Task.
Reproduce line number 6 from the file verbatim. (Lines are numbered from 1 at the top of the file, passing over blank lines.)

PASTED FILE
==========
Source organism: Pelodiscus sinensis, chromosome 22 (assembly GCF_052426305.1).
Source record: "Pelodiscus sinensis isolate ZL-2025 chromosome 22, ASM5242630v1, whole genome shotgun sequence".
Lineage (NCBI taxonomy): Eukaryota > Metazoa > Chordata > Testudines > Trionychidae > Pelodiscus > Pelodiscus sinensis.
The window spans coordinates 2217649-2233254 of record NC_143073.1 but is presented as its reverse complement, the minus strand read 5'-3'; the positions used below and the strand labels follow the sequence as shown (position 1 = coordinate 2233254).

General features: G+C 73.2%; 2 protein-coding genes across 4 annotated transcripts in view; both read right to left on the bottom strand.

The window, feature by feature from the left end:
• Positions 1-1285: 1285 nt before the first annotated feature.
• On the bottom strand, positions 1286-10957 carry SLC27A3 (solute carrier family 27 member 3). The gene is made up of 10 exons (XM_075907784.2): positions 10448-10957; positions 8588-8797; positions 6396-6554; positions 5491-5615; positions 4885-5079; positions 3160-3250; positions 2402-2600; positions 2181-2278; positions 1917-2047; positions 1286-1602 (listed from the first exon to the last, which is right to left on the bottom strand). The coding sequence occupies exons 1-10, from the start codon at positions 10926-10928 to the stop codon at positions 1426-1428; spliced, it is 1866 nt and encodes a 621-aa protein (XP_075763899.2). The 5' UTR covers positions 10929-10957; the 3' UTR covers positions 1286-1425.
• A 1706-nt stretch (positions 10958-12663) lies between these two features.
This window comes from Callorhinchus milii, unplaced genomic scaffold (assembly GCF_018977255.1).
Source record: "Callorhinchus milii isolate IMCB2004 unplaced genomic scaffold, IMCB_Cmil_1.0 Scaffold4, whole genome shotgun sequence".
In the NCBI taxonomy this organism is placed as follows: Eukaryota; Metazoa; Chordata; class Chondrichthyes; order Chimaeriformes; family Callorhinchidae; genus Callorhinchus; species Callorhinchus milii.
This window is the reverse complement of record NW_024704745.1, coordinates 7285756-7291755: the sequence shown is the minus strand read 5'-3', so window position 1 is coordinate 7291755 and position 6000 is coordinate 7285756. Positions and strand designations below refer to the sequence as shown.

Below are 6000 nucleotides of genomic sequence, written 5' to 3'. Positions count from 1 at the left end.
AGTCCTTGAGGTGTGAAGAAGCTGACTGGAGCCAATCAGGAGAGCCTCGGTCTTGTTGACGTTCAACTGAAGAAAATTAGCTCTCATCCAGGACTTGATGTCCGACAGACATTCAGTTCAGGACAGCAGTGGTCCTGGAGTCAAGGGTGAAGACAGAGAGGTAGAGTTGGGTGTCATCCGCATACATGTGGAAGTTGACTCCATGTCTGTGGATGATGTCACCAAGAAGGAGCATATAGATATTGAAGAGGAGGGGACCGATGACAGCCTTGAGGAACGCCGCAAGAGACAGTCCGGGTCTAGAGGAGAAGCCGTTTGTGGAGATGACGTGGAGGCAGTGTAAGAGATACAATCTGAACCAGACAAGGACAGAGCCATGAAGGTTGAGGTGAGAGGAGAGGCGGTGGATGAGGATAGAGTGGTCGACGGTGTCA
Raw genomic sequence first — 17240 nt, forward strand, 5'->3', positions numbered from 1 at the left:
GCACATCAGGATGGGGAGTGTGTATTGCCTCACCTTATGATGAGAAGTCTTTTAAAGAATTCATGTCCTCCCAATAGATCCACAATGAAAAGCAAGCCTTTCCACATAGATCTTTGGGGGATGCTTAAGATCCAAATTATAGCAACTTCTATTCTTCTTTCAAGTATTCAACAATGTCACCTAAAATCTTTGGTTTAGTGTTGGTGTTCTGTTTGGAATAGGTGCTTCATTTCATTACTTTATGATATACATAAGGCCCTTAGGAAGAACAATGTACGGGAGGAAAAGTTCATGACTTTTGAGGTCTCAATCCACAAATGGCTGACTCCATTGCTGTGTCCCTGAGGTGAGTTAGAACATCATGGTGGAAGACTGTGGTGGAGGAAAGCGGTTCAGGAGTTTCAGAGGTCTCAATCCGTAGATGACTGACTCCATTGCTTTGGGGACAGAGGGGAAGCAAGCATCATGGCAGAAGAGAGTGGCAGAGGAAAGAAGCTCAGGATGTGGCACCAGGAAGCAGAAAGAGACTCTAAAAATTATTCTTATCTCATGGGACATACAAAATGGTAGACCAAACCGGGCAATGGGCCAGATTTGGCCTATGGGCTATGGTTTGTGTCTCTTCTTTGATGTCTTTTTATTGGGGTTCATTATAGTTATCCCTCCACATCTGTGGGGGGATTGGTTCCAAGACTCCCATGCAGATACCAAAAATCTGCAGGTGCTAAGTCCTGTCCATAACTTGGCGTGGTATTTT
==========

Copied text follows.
The window, feature by feature from the left end: